Spooky news out of England: the Sellafield nuclear reprocessing plant has sprung a leak. And that leak must be pretty substantial, seeing as how they’ve closed the whole plant down – and we’re not talking a mere building or two, but an area the size of a small town, with 10,000 employees.

You can believe that this sets the alarm bells ringing with YT and her kin. The Sellafield plant has long been a point of serious contention between the Icelandic and British authorities; in fact the only point of contention, apart from the whaling issue. After all, were radioactive matter to leak out into the sea and move upwards into the North Atlantic, it would mean death to the Icelandic economy. It’s that simple.

And Iceland isn’t the only country to be worried: Ireland, which is situated just across the strait from the dreaded plant, would be in deep trouble, as would the other the Nordic countries.

Nonetheless, British Nuclear Fuels, which operates Sellafield, has for years kept up an energetic public relations charade designed to convince the doubters that Sellafield is absolutely, utterly safe. And our YT has been on the receiving end of that effort. Far from being convinced, however, I was quietly horrified at the blatant manipulation we, the chosen, were subjected to.

I was invited on that memorable visit by virtue of my position as a press officer for a concern that shall remain nameless. Picking up the tab were, jointly, the UK government and British Nuclear Fuels. The plan being, of course, that I’d return to Iceland like a blithe little fairy spreading the happy news: that it was all a big misunderstanding, that Sellafield was perfectly safe, that there was not a single cause for concern.

I traveled by train up from London with an Australian woman who was there for the same purpose as I was. At the station we were met by our very own driver and personal escort – two people – who took our bags, opened all doors for us, made cheerful conversation – in short, catered to our every whim for the duration of the two days we were in their care. [In all fairness, let it be said that they were both excellent people, who approached their particular line of work with eyes wide open.] We were driven through lovely, pristine countryside to a beautiful country hotel, where our large, spacious rooms with the finest amenities overlooked an idyllic green pasture dotted with grazing sheep.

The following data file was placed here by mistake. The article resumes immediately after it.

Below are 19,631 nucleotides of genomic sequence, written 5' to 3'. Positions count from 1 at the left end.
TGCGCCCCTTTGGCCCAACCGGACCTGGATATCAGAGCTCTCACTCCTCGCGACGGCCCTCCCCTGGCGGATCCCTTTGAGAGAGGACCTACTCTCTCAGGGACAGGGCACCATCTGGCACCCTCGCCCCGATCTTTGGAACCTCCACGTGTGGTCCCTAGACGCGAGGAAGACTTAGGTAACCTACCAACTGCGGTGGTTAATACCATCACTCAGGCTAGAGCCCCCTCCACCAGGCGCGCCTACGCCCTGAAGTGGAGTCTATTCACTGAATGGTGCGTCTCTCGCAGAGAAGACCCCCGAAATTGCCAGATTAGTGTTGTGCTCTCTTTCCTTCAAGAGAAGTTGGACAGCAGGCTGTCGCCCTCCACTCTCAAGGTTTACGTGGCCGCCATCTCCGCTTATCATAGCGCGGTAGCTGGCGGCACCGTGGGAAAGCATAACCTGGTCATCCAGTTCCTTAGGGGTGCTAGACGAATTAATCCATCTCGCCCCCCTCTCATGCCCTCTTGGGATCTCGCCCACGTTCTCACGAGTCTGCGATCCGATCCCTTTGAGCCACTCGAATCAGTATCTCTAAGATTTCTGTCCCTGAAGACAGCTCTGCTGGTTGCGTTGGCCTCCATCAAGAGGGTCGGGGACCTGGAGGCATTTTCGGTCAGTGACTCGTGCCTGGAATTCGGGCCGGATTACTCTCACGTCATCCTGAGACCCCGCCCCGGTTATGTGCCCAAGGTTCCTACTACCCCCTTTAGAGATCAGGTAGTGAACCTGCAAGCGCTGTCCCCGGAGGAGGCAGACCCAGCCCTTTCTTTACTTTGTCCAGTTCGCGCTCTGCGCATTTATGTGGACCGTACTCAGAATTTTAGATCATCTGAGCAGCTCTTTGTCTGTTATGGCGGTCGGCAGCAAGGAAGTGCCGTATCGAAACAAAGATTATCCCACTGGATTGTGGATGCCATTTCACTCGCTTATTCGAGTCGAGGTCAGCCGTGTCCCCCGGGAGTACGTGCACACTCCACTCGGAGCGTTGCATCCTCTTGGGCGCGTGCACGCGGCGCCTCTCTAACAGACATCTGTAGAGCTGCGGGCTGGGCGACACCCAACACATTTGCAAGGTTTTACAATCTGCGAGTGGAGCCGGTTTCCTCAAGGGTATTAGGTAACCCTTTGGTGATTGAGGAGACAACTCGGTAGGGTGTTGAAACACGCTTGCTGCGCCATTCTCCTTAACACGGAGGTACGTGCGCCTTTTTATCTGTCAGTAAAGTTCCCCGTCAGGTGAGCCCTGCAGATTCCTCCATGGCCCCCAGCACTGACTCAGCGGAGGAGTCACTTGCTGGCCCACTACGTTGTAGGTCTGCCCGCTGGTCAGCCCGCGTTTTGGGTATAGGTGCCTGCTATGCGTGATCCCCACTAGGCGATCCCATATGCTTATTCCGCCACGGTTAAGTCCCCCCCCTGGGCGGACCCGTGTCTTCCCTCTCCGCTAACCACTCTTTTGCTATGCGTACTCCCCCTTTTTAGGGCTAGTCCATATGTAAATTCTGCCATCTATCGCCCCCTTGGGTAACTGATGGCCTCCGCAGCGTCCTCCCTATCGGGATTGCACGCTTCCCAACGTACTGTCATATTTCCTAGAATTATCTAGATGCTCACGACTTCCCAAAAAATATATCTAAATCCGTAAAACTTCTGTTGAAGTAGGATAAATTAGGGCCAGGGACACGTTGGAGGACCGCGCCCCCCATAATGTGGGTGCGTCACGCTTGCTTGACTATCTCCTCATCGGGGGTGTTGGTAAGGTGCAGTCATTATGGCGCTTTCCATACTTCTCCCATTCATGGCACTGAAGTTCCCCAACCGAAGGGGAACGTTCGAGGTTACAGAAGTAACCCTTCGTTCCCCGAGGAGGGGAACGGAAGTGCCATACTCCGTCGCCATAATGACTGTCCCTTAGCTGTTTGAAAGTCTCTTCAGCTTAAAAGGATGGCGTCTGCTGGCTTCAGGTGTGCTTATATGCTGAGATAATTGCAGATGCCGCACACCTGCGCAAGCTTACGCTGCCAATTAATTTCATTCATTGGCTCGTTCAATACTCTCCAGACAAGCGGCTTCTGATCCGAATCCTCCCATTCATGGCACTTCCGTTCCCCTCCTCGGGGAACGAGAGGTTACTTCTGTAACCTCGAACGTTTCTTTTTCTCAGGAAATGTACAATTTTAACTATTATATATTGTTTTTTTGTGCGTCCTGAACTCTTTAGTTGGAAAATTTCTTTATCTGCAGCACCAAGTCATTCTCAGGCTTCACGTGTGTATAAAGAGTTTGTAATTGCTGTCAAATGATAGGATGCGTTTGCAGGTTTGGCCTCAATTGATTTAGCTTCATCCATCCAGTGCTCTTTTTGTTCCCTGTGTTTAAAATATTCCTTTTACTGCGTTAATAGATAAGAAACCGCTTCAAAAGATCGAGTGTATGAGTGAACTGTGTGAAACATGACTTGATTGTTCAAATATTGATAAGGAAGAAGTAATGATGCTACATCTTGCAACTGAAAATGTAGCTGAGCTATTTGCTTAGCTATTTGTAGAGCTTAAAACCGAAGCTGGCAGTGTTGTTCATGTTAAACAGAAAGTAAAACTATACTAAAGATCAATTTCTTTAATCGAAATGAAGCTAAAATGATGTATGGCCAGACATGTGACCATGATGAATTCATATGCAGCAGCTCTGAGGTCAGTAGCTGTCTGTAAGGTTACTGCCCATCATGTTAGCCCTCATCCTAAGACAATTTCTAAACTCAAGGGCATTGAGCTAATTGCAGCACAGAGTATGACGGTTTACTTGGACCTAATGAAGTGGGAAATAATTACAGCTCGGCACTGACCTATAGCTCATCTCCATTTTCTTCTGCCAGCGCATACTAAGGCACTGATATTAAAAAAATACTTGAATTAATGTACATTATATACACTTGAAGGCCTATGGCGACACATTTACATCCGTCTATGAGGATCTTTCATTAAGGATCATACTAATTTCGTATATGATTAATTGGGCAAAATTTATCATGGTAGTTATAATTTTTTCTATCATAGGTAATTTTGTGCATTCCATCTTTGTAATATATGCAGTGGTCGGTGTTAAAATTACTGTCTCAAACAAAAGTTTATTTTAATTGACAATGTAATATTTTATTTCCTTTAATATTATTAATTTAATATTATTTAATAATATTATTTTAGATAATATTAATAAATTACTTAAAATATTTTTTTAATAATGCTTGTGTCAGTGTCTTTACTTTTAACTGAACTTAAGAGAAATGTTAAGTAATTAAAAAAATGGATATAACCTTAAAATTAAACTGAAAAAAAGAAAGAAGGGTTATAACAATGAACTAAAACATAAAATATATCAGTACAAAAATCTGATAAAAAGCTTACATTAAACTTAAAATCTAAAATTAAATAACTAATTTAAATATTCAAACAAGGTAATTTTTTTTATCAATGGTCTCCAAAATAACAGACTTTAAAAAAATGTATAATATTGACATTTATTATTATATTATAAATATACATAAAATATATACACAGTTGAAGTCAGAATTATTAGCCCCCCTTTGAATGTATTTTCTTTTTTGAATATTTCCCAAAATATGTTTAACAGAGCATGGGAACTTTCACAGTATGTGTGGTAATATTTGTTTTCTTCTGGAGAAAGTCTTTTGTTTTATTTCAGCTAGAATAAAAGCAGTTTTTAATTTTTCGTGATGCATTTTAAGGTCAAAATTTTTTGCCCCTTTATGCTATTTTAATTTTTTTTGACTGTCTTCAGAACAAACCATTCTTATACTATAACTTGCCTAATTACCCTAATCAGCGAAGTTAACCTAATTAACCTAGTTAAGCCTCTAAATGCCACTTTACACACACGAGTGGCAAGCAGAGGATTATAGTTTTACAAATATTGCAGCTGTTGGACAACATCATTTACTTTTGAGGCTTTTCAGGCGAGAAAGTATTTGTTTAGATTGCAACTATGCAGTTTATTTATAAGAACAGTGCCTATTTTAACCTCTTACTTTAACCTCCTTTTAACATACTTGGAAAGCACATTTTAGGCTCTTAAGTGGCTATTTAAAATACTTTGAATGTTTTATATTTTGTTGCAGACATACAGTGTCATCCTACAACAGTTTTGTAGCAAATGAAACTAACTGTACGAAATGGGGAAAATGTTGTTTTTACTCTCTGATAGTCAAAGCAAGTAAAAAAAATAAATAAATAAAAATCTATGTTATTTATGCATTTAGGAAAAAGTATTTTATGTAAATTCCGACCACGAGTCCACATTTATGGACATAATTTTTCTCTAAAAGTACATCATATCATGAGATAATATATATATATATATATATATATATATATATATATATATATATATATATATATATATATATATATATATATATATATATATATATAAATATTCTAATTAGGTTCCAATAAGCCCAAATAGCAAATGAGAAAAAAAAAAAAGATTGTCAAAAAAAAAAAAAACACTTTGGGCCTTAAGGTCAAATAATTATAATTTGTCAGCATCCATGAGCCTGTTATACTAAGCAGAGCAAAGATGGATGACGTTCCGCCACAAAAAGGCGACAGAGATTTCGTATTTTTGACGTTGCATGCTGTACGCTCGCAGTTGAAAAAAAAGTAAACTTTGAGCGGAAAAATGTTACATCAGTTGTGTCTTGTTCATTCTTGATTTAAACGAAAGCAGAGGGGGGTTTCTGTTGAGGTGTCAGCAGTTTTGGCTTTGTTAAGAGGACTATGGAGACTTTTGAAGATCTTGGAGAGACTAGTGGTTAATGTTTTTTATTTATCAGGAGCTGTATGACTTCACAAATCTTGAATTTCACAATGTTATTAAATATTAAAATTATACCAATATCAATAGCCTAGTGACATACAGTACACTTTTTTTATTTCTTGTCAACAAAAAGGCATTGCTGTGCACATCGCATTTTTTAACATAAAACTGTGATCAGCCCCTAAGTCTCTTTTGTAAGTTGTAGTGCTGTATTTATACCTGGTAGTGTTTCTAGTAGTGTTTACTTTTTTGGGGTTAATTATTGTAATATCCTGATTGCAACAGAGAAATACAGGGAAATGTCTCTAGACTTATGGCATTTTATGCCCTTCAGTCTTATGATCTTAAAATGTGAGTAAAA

After freshening up a bit, we all met back downstairs in the lounge. Drinks were served, after which we were escorted into a lavish, high-ceilinged dining room overlooking a magnificent groomed garden with a large fountain in the centre. The food was exquisite, as was the wine, and it was clear that no expense was being spared to make our experience as breathtaking as possible.

After dinner, being tired from the journey, I would have preferred to have gone straight to bed; however it was suggested that we were rather obliged to meet the rest of our party: those with whom we would be touring Sellafield in the morning. As it turned out, I and the lady from Ireland had been signed on to the tour rather late and were being lodged separately from the rest of the group, since the hotel they were in could not accommodate any more people. They were in Sellafield’s very own five-star hotel, closer to the plant.

We agreed, and subsequently set out. Turning a bend, the Sellafield compound came into view: a massive, ugly spread of industrial buildings and towers, glowing an eerie orange in the dark of the evening, smoke-like steam wafting up from the huge, round towers.

The Sellafield hotel was a manor house. It made our quaint country lodgings look like servant’s quarters. Red brick, Tudor-style windows, climbing ivy, gorgeous landscaped lawns. Yet for all its splendor, if left me cold: inside it was too modern, too artificial – it reminded me of a displaced replica of a manor house out in some American suburb. Yet all the trappings of luxury were there: Heavy crystal glasses, plush carpets, deep sofas, big fireplaces, immaculate tableware. And the entire time, a PR person employed by British Nuclear Fuels who piled on the propaganda. Who had a weary, ravaged look in his eyes; whose demeanor raised feelings of the deepest dread.

It was designed to dazzle. To blind. To turn the truth into a lie. It was one of the most frightening places I’ve been in and I was immensely grateful to Providence for having the foresight to place me elsewhere for the night.


The Big Pond

Checkered. Rain, then sun, then wind, then flurries (!). Current temps are 4 degrees Celsius. Daybreak/nightfall unavailable at present since I’m not in my little home office where the calendar is.